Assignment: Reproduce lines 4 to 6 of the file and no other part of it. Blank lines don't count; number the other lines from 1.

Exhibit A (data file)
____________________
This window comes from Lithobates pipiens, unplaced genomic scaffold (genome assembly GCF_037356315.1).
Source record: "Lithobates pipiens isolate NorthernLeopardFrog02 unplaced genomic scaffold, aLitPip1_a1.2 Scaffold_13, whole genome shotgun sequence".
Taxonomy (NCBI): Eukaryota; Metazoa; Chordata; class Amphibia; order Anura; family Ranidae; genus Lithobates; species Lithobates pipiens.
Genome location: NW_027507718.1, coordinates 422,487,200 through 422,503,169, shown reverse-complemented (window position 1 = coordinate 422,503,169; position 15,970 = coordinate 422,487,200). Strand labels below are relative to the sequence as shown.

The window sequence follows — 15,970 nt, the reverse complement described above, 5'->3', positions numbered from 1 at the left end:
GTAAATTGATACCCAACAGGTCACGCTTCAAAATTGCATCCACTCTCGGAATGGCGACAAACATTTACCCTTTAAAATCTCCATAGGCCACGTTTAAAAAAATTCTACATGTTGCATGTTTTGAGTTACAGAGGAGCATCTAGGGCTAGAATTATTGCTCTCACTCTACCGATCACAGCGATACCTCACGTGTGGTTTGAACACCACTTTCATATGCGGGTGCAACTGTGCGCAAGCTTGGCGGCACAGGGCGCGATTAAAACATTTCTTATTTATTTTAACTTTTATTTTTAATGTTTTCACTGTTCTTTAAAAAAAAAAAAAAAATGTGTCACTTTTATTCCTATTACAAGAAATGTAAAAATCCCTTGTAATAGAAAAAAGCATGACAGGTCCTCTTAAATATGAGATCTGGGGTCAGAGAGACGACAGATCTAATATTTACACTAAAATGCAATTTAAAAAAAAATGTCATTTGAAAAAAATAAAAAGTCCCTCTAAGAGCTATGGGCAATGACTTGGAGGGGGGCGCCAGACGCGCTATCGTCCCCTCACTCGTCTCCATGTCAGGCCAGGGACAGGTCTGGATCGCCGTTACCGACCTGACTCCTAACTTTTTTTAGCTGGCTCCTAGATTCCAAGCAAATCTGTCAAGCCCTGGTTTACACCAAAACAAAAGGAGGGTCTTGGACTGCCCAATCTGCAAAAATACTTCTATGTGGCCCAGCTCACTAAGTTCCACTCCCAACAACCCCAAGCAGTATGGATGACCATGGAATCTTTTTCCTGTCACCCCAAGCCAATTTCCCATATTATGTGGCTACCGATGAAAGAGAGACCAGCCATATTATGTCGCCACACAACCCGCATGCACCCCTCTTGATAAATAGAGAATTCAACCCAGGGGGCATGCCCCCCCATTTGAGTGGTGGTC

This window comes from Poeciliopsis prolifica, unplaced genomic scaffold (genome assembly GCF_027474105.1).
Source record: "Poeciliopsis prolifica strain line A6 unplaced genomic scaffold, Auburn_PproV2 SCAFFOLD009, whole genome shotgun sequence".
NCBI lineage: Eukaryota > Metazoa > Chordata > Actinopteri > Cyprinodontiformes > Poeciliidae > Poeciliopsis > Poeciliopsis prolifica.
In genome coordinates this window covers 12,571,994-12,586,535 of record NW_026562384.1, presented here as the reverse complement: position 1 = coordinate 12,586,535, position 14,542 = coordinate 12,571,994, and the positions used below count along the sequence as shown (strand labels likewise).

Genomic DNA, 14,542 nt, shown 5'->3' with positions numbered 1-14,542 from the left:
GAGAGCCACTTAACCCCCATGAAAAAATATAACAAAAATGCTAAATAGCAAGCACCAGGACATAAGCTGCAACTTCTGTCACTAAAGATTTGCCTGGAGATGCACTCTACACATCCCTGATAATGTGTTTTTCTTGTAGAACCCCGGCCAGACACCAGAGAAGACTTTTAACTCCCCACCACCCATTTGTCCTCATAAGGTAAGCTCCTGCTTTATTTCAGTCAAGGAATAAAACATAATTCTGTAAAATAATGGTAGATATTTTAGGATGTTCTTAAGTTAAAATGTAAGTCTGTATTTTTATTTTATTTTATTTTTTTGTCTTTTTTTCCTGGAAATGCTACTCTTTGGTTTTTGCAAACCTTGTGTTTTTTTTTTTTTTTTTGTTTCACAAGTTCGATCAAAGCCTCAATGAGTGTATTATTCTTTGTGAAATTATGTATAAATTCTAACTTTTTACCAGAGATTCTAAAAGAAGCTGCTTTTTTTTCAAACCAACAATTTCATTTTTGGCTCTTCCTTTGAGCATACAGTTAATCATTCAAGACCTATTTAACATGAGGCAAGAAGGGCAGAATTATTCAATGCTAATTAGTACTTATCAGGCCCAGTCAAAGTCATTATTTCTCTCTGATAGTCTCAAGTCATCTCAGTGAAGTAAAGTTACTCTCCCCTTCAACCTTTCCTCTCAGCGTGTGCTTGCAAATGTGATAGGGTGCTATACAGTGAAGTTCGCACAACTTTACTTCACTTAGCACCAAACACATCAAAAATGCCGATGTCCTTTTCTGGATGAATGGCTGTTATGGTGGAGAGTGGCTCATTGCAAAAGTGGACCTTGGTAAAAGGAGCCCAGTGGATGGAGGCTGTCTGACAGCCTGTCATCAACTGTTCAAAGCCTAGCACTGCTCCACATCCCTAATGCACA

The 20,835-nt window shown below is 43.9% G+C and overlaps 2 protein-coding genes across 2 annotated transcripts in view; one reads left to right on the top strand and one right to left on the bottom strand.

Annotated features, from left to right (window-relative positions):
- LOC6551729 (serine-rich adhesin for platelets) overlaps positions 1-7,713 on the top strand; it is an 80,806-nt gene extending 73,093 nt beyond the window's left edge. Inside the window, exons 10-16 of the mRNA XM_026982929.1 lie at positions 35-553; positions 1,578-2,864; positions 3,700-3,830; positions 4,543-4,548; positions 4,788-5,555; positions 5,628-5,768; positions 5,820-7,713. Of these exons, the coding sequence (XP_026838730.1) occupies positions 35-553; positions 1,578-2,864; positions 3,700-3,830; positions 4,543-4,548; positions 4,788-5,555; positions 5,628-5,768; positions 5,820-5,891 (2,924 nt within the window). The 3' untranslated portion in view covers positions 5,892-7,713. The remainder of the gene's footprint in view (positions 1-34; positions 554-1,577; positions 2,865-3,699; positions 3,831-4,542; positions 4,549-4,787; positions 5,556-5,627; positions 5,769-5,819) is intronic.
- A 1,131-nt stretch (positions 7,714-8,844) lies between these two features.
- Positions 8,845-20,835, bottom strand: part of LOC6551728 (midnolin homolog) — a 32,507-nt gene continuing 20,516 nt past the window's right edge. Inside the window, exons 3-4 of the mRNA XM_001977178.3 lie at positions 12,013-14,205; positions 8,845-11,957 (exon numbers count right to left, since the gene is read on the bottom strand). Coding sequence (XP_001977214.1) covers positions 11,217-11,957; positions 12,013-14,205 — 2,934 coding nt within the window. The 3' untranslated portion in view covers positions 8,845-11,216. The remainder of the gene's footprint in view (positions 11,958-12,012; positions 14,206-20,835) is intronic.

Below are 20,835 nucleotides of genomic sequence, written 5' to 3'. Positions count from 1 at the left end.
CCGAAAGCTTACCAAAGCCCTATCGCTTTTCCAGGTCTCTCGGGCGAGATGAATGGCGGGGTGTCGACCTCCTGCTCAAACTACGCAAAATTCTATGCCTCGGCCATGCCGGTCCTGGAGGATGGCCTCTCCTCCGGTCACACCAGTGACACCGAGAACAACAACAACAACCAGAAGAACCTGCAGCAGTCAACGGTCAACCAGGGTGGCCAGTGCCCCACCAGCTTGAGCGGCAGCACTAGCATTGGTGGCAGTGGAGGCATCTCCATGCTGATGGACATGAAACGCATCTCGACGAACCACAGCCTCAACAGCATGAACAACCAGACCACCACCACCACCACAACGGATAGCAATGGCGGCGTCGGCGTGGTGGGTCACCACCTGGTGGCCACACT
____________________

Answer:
Genome location: NW_027507718.1, coordinates 422,487,200 through 422,503,169, shown reverse-complemented (window position 1 = coordinate 422,503,169; position 15,970 = coordinate 422,487,200). Strand labels below are relative to the sequence as shown.

The window sequence follows — 15,970 nt, the reverse complement described above, 5'->3', positions numbered from 1 at the left end:
GTAAATTGATACCCAACAGGTCACGCTTCAAAATTGCATCCACTCTCGGAATGGCGACAAACATTTACCCTTTAAAATCTCCATAGGCCACGTTTAAAAAAATTCTACATGTTGCATGTTTTGAGTTACAGAGGAGCATCTAGGGCTAGAATTATTGCTCTCACTCTACCGATCACAGCGATACCTCACGTGTGGTTTGAACACCACTTTCATATGCGGGTGCAACTGTGCGCAAGCTTGGCGGCACAGGGCGCGATTAAAACATTTCTTATTTATTTTAACTTTTATTTTTAATGTTTTCACTGTTCTTTAAAAAAAAAAAAAAAATGTGTCACTTTTATTCCTATTACAAGAAATGTAAAAATCCCTTGTAATAGAAAAAAGCATGACAGGTCCTCTTAAATATGAGATCTGGGGTCAGAGAGACGACAGATCTAATATTTACACTAAAATGCAATTTAAAAAAAAATGTCATTTGAAAAAAATAAAAAGTCCCTCTAAGAGCTATGGGCAATGACTTGGAGGGGGGCGCCAGACGCGCTATCGTCCCCTCACTCGTCTCCATGTCAGGCCAGGGACAGGTCTGGATCGCCGTTACCGACCTGACTCCTAACTTTTTTTAGCTGGCTCCTAGATTCCAAGCAAATCTGTCAAGCCCTGGTTTACACCAAAACAAAAGGAGGGTCTTGGACTGCCCAATCTGCAAAAATACTTCTATGTGGCCCAGCTCACTAAGTTCCACTCCCAACAACCCCAAGCAGTATGGATGACCATGGAATCTTTTTCCTGTCACCCCAAGCCAATTTCCCATATTATGTGGCTACCGATGAAAGAGAGACCAGCCATATTATGTCGCCACACAACCCGCATGCACCCCTCTTGATAAATAGAGAATTCAACCCAGGGGGCATGCCCCCCCATTTGAGTGGTGGTC